Then, this explains why horror continues in the public sphere: it represents a direct confrontation with evil, of whatever definition, in the world. It shows that evil swallows most things, all things, but that good will eventually rise up and win. That’s the contrast between Western and Eastern horror; ours still demonstrates an inkling of Christian tradition and straightforward notions of good and evil. In a world with ghosts and spirits with varying motives as in Japanese horror films, however, no one remains safe and nothing will save you. It’s no wonder such tales end with terrifying bleakness.
Or, you might say, such films confirm our tendency towards the dark side. We would rather see a bleak world that cannot change than one that requires our effort and our strength to fix. Is it worth the fight? Why not just die? Yet the protagonists cling on to life desperately, beyond what anyone should. Why do we portray our suffering characters in said films like that? Because hope remains in the human heart, even when it cannot see through the darkness. Hope only exists in hopelessness – a strange paradox, and one to which Chesterton all too familiarly notes:
…charity means pardoning what is unpardonable, or it is no virtue at all. Hope means hoping when things are hopeless, or it is no virtue at all. And faith means believing the incredible, or it is no virtue at all…For practical purposes it is at the hopeless moment that we require the hopeful man, and the virtue either does not exist at all, or begins to exist at that moment. Exactly at the instant when hope ceases to be reasonable it begins to be useful.
I wager that our attraction to horror arises out of this hope, this unreasonable faith in the face of real evil. Unfortunately, our times means that we begin to retrofit these stories into a new mindset – one that uses the symbols of horror in a cursory fashion, or even to present utter hopelessness unto death rather than a light at the end of the tunnel. Horror makes us crave goodness rather than darkness. We desire life, not death. That’s the whole point! When they wallow in the dark even unto the end, what benefit do we gain? Even Stephen King can tell you the point of it:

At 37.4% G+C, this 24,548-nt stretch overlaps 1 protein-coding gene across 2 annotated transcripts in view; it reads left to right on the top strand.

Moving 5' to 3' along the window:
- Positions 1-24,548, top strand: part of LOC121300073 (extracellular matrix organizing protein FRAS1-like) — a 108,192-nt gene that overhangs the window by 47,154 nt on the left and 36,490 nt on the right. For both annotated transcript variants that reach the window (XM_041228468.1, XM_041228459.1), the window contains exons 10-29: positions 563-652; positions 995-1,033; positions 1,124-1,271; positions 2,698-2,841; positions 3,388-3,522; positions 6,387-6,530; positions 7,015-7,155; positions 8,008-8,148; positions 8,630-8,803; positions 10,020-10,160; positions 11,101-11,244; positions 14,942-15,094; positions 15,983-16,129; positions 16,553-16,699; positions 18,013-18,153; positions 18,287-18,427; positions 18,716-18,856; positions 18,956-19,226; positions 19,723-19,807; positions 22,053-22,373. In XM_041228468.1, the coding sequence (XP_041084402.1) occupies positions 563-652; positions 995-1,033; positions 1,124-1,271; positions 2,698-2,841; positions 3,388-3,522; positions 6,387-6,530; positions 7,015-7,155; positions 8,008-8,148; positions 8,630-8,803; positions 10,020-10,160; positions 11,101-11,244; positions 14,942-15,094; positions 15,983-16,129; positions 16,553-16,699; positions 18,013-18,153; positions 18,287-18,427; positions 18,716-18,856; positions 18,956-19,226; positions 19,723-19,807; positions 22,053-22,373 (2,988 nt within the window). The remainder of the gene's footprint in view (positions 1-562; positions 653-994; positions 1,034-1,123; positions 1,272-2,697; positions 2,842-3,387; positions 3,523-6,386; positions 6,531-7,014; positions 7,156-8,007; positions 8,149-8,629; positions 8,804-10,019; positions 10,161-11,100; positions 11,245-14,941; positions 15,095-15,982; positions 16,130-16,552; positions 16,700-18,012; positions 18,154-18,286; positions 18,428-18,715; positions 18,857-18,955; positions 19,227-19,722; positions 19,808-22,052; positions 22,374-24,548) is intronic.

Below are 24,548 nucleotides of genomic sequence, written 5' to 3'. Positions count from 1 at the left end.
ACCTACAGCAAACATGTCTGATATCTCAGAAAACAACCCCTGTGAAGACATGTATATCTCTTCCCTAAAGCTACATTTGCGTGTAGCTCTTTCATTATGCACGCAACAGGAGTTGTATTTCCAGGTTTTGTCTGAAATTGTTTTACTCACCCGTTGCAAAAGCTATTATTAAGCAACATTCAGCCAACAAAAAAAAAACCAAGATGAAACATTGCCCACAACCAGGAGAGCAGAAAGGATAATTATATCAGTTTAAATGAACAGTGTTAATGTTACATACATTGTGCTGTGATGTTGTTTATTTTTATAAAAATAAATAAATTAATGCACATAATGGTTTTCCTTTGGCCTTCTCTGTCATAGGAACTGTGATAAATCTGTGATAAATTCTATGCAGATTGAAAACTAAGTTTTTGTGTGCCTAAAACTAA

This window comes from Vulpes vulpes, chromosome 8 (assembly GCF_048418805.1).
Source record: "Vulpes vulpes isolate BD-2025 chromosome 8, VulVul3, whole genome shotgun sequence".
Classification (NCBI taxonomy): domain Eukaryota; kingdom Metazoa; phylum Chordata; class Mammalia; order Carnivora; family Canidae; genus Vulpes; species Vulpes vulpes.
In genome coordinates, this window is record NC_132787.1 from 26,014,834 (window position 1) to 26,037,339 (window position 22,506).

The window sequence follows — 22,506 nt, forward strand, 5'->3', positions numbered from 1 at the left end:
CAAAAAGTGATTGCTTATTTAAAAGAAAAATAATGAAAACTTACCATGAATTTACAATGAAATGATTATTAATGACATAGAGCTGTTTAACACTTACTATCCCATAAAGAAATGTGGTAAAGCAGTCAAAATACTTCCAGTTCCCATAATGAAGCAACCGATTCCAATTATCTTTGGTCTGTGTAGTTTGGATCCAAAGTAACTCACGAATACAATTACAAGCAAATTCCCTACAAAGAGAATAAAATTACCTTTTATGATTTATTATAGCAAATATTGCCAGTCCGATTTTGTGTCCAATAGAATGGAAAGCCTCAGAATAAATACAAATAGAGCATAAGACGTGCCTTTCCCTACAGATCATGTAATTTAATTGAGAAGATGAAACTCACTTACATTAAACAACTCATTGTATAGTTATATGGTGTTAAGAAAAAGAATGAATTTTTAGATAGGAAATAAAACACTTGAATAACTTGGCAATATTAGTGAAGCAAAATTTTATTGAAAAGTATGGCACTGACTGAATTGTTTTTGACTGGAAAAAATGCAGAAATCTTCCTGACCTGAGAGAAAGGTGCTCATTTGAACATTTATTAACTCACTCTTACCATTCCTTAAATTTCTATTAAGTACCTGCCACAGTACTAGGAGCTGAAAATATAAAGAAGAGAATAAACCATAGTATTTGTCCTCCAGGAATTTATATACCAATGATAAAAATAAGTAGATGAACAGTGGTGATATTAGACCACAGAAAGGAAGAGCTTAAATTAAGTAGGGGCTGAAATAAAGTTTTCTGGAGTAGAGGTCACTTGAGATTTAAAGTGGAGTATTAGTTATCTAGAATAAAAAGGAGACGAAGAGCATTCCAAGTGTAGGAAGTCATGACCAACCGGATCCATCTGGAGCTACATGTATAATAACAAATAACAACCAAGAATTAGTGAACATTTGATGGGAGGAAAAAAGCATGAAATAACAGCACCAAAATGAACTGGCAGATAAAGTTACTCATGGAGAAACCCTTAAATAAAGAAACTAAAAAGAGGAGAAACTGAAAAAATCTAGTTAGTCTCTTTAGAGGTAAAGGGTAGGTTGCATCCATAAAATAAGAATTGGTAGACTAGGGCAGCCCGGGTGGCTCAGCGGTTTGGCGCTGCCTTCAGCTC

Here is the final truth of horror movies: They do not love death, as some have suggested; they love life. They do not celebrate deformity but by dwelling on deformity, they sing of health and energy. By showing us the miseries of the damned, they help us to rediscover the smaller (but never petty) joys of our own lives. They are the barber’s leeches of the psyche, drawing not bad blood but anxiety … for a little while anyway.
True fulfillment comes through Christ. Horror reminds us of our need for the Ultimate Good to confront the face of True Evil. It tells us that we need to focus on the good, but that God’s goodness can emerge out of the bad. A large contrast helps us to focus on what’s really important, to see things as they truly are. After all, Phillipians 4 still tells to focus on the good:
8 Finally, brethren, whatever is true, whatever is honorable, whatever is right, whatever is pure, whatever is lovely, whatever is of good repute, if there is any excellence and if anything worthy of praise, dwell on these things.
Certainly, none of this means I will watch them. But you’re welcome to do it!